from The American Heritage® Dictionary of the English Language, 4th Edition
- adj. Completely sealed, especially against the escape or entry of air.
- adj. Impervious to outside interference or influence: the hermetic confines of an isolated life.
- adj. Mythology Of or relating to Hermes Trismegistus or the works ascribed to him.
- adj. Having to do with the occult sciences, especially alchemy; magical.
from Wiktionary, Creative Commons Attribution/Share-Alike License
- adj. Of or pertaining to Hermes Trismegistus.
- adj. Of or pertaining to alchemy or occult practices.
- adj. Obscure; secret or unrevealed.
- adj. Isolated, away from outside influence.
- adj. Airtight or gas-tight; impervious to air or gases.
from the GNU version of the Collaborative International Dictionary of English
- adj. Of, pertaining to, or taught by, Hermes Trismegistus. Hence: Alchemical; chemic.
- adj. Of or pertaining to the system which explains the causes of diseases and the operations of medicine on the principles of the hermetic philosophy, and which made much use, as a remedy, of an alkali and an acid.
- adj. Made perfectly close or air-tight by fusion, so that no gas or spirit can enter or escape. See Note under Hermetically.
from The Century Dictionary and Cyclopedia
- Of or pertaining to Hermes.
- [cap. or lowercase] Pertaining to Hermes Trismegistus, or to the theosophy, cosmogony, and later alchemy and astrology associated with his name; alchemic.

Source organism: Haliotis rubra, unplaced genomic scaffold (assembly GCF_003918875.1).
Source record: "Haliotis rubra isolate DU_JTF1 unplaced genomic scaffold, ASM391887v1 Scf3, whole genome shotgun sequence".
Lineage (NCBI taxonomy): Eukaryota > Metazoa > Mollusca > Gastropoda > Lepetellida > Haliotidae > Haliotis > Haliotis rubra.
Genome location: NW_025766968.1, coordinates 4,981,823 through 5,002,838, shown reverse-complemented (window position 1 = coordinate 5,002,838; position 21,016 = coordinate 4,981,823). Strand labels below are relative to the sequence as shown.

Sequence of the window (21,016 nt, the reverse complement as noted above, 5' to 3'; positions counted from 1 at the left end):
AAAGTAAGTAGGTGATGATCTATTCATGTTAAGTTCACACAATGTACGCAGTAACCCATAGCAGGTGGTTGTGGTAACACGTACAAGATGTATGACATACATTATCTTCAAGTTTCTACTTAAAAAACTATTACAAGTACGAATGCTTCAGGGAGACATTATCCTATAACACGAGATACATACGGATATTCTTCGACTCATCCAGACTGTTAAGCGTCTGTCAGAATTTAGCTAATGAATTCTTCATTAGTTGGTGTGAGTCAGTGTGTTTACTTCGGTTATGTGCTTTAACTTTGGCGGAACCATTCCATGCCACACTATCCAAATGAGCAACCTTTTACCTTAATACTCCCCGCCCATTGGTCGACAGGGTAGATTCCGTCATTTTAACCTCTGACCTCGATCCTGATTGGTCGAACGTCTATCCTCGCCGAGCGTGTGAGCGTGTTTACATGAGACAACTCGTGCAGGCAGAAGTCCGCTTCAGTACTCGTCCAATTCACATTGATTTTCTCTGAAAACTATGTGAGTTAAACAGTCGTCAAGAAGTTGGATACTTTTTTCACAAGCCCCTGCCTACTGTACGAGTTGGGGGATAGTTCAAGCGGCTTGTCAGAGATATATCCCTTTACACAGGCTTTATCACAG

- Of or pertaining to a hermes: as, a hermetic column.
from WordNet 3.0 Copyright 2006 by Princeton University. All rights reserved.
- adj. completely sealed; completely airtight
It is progressive to not only increase knowledge of the world, but to spread this knowledge as widely as possible; to wrap one's arguments in hermetic language is itself reactionary, supporting the position that there is a select "elite" who can understand these issues and cutting pretty much everyone else off from them.
We pollute, litter and desecrate our own country because we live in hermetic air-conditioned vinyl castles.
He knows how to work with a composer he described as "hermetic, private and living in the extreme remoteness of the Orkney Islands, where you can't easily get hold of him, so it all has to happen rather at arm's length."
The little we have learned is called hermetic knowledge, and the spells that summon forth their true appearance is called the cabala by some.
When later in life her work was called hermetic and she herself a "sacred monster," it was to her own great dismay.
Carnac would repeat the phrase, rip the "hermetic" seal, blow into the envelope, repeat the phrase again, then reveal the inner query:
Aegineta, and for that matter in certain Egyptian papyri (especially a certain very famous one, still extant, of which Clement of Alexandria speaks as a secret or 'hermetic' book), we can trace the broken and scattered stones of a great edifice of ancient chemistry.
The Legacy of Greece Essays By: Gilbert Murray, W. R. Inge, J. Burnet, Sir T. L. Heath, D'arcy W. Thompson, Charles Singer, R. W. Livingston, A. Toynbee, A. E. Zimmern, Percy Gardner, Sir Reginald Blomfield
Even to this day, we use the term "hermetic" in the sense of "secret";
In all accounts of the BP rig explosion in the Gulf of Mexico and in the lexicon of horizontal hydraulic fracturing, one word, and the most important word imaginable to my mind, is never mentioned, namely, "hermetic," as in "hermetic seal."
Defense officials stress that even the best missile defense will not provide "hermetic" protection against Kassams, Grads, mortars and similar weaponry.
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